Panama glad to have the canal back, but U.S. experts question whether it will be run wisely
At the emotional transitional ceremony broadcast through the crowded streets of Panama on giant screen TVs, Mireye Moscoso, the president of Panama, proudly declared that Panama could finally claim "one land, one flag."
The canal that symbolized nearly a century of outside control by the United States was officially passed into Panamanian hands.
"It's a symbol of freedom from American influence," said Adriane Ugarte, a Utah State University student from Chiriqui, Panama, a province that shares a border with Costa Rica. Ugarte grew up in Panama, and came to Utah for college three years ago.
"Panamanians always wanted to show the world that they didn't have that influence," she said.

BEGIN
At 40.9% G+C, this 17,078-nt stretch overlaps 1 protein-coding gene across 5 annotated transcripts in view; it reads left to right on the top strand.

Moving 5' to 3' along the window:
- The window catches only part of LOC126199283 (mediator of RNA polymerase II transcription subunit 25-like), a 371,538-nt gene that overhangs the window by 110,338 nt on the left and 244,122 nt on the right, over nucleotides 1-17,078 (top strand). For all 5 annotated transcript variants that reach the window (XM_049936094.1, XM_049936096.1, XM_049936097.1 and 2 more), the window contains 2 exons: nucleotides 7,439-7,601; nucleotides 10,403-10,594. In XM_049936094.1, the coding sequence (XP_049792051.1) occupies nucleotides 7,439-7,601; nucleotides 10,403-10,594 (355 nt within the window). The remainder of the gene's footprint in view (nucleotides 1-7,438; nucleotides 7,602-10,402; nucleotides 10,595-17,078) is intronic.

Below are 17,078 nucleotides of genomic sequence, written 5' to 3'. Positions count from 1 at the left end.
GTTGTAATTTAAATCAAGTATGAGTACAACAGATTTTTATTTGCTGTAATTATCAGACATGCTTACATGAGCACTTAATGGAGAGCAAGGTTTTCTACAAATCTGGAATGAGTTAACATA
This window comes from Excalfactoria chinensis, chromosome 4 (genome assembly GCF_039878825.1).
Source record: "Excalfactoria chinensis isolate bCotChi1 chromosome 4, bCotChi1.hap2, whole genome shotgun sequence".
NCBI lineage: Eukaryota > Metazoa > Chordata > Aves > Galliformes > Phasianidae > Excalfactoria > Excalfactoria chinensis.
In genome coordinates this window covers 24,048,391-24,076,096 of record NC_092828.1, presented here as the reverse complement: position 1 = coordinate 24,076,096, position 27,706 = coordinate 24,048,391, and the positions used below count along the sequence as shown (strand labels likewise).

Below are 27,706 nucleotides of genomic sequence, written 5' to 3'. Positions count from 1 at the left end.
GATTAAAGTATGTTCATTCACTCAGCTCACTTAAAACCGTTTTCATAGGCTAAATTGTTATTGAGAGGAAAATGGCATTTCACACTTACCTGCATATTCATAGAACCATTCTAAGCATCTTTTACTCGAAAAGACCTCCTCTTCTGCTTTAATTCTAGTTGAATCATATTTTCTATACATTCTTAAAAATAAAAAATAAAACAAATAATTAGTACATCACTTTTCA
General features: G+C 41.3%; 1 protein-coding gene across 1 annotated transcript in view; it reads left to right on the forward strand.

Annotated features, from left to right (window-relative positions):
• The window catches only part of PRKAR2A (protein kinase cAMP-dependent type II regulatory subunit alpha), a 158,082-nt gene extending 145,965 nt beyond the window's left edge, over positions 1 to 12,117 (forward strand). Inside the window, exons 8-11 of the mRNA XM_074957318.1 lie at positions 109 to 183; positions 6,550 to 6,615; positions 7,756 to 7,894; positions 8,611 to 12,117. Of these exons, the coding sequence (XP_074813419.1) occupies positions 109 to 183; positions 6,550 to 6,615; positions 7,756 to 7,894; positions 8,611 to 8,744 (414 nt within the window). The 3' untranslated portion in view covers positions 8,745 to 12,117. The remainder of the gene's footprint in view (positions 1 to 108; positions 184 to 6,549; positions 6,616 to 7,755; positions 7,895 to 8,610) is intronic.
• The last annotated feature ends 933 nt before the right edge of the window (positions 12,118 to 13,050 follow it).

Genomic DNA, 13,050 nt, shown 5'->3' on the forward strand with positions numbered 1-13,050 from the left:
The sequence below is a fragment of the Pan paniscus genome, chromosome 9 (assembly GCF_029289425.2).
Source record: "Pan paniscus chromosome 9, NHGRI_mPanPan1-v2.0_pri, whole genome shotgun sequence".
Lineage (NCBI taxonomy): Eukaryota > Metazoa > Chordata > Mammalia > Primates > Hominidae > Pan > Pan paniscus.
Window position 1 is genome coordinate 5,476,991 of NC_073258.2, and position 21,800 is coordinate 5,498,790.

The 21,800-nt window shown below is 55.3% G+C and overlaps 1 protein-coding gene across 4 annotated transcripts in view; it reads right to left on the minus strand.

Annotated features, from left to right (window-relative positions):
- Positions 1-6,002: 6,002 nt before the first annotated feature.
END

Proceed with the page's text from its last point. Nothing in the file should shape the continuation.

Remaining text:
Ugarte said that as she watched the ceremony -- on TV in the United States because she didn"t buy her plane ticket in time for the transition, on the last day of 1999 -- she cried out of happiness.
In the '70s Panamanian General Omar Torrijos staunchly pushed for negotiations between the two countries. "If it isn't ours, it ain't gonna be anybody's," he would say, threatening to bring in troops and blow the canal up. In 1977, the Torrijos-Carter Treaty was passed, and as a result, 23 years later Panama finally regained control of the canal.
"I'm glad. Im really happy -- I think it was about time for Panamanians to take charge of the canal. They have the capacity to take care of it," Ugarte said.
Few people dispute that Panama has the ability to keep the canal running though. The question has veered in a different direction in the last five months-- will they?
One man, a dual citizen of Panama and the United States, who was born in Panama and lives there now, is a member of the U.S. Army. He echoes the sentiments of many other American bred individuals living in Panama.